The Opening of the Winter Games, February 9, 2018
by Rudi E. Welec, “Abs”
Fresh air is best, then water, yes, and gold to pay for food;
and better that the Sun keeps shining. That, indeed, is good.
But if my heart desires singing out for contests, then
the Winter Games in PyeongChang would be Olympian.
They opened with a dazzling display of dance and light
within the cold arena; without freezing, icy white.
The choreography arrangements moved with speed and skill,
like as a flower opening and closing up at will.
The myriads of friendly peaceful spectators within
contrasted with the warlike Spectre just beyond the din.
No glory rises to enfold the wisest poet’s song
far from the sunny shores of Sicily and King Hieron,
where Son of Cronos overlooked the spectacle of men
and women who are gathering, competing in the pen.
The choicest music played before the seated audience,
hospitable, formidible, some filled with arrogance.
Come take the Dorian lyre down from off its ancient peg
and warm the freezing era, each invited, paying guest.
There sat Kim Yo Jong, sister of cru’l, murd’rous Kim Jong Un,
along with other dignitaries, Abe, Pence and Moon,
Fred Warmbier, whose son died shortly after he was freed,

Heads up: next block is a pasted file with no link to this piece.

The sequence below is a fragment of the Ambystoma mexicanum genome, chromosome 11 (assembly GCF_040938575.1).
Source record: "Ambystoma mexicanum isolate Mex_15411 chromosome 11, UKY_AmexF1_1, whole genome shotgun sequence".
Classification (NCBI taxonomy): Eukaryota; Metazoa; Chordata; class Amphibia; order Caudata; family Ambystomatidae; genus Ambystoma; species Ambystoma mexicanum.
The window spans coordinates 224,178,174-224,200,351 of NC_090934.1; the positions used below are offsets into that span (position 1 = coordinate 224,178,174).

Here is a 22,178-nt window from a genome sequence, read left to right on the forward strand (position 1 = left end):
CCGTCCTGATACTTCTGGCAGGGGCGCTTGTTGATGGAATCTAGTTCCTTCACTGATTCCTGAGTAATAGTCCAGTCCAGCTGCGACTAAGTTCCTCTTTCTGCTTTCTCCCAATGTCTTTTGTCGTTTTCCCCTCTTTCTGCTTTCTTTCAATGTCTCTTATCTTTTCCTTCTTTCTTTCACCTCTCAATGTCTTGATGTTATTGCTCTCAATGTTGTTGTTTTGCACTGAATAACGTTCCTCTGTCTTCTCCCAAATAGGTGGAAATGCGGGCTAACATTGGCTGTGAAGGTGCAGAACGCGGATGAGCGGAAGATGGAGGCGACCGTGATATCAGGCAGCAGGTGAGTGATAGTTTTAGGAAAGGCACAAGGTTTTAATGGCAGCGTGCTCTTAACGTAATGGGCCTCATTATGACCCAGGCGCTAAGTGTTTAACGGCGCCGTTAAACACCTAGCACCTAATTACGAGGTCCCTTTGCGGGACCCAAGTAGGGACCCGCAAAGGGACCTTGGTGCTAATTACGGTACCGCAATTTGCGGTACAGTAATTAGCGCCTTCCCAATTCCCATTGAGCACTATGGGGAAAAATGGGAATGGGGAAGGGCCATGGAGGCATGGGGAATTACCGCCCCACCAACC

as well as Ji Seong-ho who escaped Korea’s bleed;
but others, like Kim Hak Song, Kim Dong Chul, and Tony Kim,
could not attend due to a previous engagement whim.
The figure skater Yuna Kim lit up the cauldron’s flair,
an upward turning, spiraling and flaming fire stair.
The flag-parade of nations introduced the athletes there.;
they walked in temp’ratures well-suited to the polar bear.
The first of nations coming in, traditionally Greece,
were followed by the lands of Ghana and Nigeria.
The Russian state was banned for drugging, by the IOC,
but individuals were still there able to compete.
The unified Korean team marched with the uni-flag,
a blue map of Korea on a white background’s crisp rag.
Though backdrop tunes included Gangnam Style, song by Psy,
the shirtless Tongan Taufatofua got the biggest cry.
The Game’s protector-mascot, Soohorang, took centre stage,
red, white, and blue lights, streamed the scene in scattered persiflage.
To make the ceremony entertaining on TV
required some augmented digital reality;
so constellations of the stars on screens, so radiant,
could not be seen by those in the Olympic stadium,
which cost more than one-hundred-million dollars to construct,
but once the Games are over with will be demolished, chucked.
The day before Pyongyang staged a bellicose parade,
goose-stepping soldiers in formation, trucks and tanks arrayed.
Four giant Hwasong-15 ICBMs rode along
with martial music blaring, stepping fierce white-tiger strong.
The day before in PyeongChang the norovirus spread;
known as the winter vomit bug, the guards were filled with dread;
1200 guards were being held within their rooms for tests;
900 military members helped to fight the pest.
Although there was no serious breach at the opening,
there was a cyber-hit, an Internet and WiFi sting.
There were so many marvels, mortal man can barely say,
a true account can be deceptive, lies fly through the day;
but Grace, who fashions gentle things for all, confers esteem,
and makes believe the unbelievable, as in a dream.